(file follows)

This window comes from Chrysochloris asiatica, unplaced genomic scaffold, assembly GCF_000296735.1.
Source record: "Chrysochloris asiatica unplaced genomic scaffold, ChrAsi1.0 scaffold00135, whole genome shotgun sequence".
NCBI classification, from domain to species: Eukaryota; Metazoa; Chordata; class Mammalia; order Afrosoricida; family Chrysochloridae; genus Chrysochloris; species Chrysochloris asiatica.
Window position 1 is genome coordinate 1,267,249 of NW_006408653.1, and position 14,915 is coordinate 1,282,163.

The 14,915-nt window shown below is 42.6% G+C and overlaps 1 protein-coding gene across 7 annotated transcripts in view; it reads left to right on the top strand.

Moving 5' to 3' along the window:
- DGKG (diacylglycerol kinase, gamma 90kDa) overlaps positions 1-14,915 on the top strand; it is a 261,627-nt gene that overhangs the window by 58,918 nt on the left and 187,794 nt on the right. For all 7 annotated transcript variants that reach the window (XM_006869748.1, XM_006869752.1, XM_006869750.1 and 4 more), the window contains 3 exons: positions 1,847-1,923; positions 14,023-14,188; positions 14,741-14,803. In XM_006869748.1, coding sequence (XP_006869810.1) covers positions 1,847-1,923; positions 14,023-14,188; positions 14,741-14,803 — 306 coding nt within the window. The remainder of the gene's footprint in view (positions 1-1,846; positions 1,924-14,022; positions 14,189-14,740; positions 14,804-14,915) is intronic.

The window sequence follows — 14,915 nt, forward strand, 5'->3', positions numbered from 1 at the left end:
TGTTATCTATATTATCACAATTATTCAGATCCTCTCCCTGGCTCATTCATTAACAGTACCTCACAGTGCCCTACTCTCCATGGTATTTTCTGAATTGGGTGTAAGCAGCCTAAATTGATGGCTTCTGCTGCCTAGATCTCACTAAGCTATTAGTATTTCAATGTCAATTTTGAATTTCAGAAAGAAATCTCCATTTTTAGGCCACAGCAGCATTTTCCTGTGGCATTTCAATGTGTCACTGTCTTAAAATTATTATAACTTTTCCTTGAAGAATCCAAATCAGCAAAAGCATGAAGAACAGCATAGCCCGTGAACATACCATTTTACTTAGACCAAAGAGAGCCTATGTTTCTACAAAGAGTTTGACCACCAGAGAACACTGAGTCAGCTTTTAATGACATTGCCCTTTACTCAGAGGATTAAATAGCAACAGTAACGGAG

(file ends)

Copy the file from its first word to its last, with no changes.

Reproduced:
This window comes from Chrysochloris asiatica, unplaced genomic scaffold, assembly GCF_000296735.1.
Source record: "Chrysochloris asiatica unplaced genomic scaffold, ChrAsi1.0 scaffold00135, whole genome shotgun sequence".
NCBI classification, from domain to species: Eukaryota; Metazoa; Chordata; class Mammalia; order Afrosoricida; family Chrysochloridae; genus Chrysochloris; species Chrysochloris asiatica.
Window position 1 is genome coordinate 1,267,249 of NW_006408653.1, and position 14,915 is coordinate 1,282,163.

The 14,915-nt window shown below is 42.6% G+C and overlaps 1 protein-coding gene across 7 annotated transcripts in view; it reads left to right on the top strand.

Moving 5' to 3' along the window:
- DGKG (diacylglycerol kinase, gamma 90kDa) overlaps positions 1-14,915 on the top strand; it is a 261,627-nt gene that overhangs the window by 58,918 nt on the left and 187,794 nt on the right. For all 7 annotated transcript variants that reach the window (XM_006869748.1, XM_006869752.1, XM_006869750.1 and 4 more), the window contains 3 exons: positions 1,847-1,923; positions 14,023-14,188; positions 14,741-14,803. In XM_006869748.1, coding sequence (XP_006869810.1) covers positions 1,847-1,923; positions 14,023-14,188; positions 14,741-14,803 — 306 coding nt within the window. The remainder of the gene's footprint in view (positions 1-1,846; positions 1,924-14,022; positions 14,189-14,740; positions 14,804-14,915) is intronic.

The window sequence follows — 14,915 nt, forward strand, 5'->3', positions numbered from 1 at the left end:
TGTTATCTATATTATCACAATTATTCAGATCCTCTCCCTGGCTCATTCATTAACAGTACCTCACAGTGCCCTACTCTCCATGGTATTTTCTGAATTGGGTGTAAGCAGCCTAAATTGATGGCTTCTGCTGCCTAGATCTCACTAAGCTATTAGTATTTCAATGTCAATTTTGAATTTCAGAAAGAAATCTCCATTTTTAGGCCACAGCAGCATTTTCCTGTGGCATTTCAATGTGTCACTGTCTTAAAATTATTATAACTTTTCCTTGAAGAATCCAAATCAGCAAAAGCATGAAGAACAGCATAGCCCGTGAACATACCATTTTACTTAGACCAAAGAGAGCCTATGTTTCTACAAAGAGTTTGACCACCAGAGAACACTGAGTCAGCTTTTAATGACATTGCCCTTTACTCAGAGGATTAAATAGCAACAGTAACGGAG